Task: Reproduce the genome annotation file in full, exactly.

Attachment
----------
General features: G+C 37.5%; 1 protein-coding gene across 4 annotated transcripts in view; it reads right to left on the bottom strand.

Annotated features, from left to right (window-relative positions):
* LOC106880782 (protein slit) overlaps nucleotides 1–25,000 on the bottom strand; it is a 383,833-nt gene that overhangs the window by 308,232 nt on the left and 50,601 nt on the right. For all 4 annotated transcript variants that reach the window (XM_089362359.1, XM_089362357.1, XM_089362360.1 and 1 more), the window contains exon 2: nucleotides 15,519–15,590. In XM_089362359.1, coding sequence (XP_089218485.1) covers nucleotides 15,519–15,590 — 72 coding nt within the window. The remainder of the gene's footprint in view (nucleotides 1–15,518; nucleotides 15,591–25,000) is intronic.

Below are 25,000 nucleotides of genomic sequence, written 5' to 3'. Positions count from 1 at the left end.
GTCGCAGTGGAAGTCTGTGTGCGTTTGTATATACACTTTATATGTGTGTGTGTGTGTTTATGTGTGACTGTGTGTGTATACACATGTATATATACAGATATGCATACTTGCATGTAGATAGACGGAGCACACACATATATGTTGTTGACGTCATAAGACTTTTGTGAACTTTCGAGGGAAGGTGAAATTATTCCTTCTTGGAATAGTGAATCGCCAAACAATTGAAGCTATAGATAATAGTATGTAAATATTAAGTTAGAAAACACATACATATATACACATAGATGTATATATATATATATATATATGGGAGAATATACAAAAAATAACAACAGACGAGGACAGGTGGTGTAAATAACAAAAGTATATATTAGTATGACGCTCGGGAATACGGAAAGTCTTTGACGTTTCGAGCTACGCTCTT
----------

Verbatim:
General features: G+C 37.5%; 1 protein-coding gene across 4 annotated transcripts in view; it reads right to left on the bottom strand.

Annotated features, from left to right (window-relative positions):
* LOC106880782 (protein slit) overlaps nucleotides 1–25,000 on the bottom strand; it is a 383,833-nt gene that overhangs the window by 308,232 nt on the left and 50,601 nt on the right. For all 4 annotated transcript variants that reach the window (XM_089362359.1, XM_089362357.1, XM_089362360.1 and 1 more), the window contains exon 2: nucleotides 15,519–15,590. In XM_089362359.1, coding sequence (XP_089218485.1) covers nucleotides 15,519–15,590 — 72 coding nt within the window. The remainder of the gene's footprint in view (nucleotides 1–15,518; nucleotides 15,591–25,000) is intronic.

Below are 25,000 nucleotides of genomic sequence, written 5' to 3'. Positions count from 1 at the left end.
GTCGCAGTGGAAGTCTGTGTGCGTTTGTATATACACTTTATATGTGTGTGTGTGTGTTTATGTGTGACTGTGTGTGTATACACATGTATATATACAGATATGCATACTTGCATGTAGATAGACGGAGCACACACATATATGTTGTTGACGTCATAAGACTTTTGTGAACTTTCGAGGGAAGGTGAAATTATTCCTTCTTGGAATAGTGAATCGCCAAACAATTGAAGCTATAGATAATAGTATGTAAATATTAAGTTAGAAAACACATACATATATACACATAGATGTATATATATATATATATATATGGGAGAATATACAAAAAATAACAACAGACGAGGACAGGTGGTGTAAATAACAAAAGTATATATTAGTATGACGCTCGGGAATACGGAAAGTCTTTGACGTTTCGAGCTACGCTCTT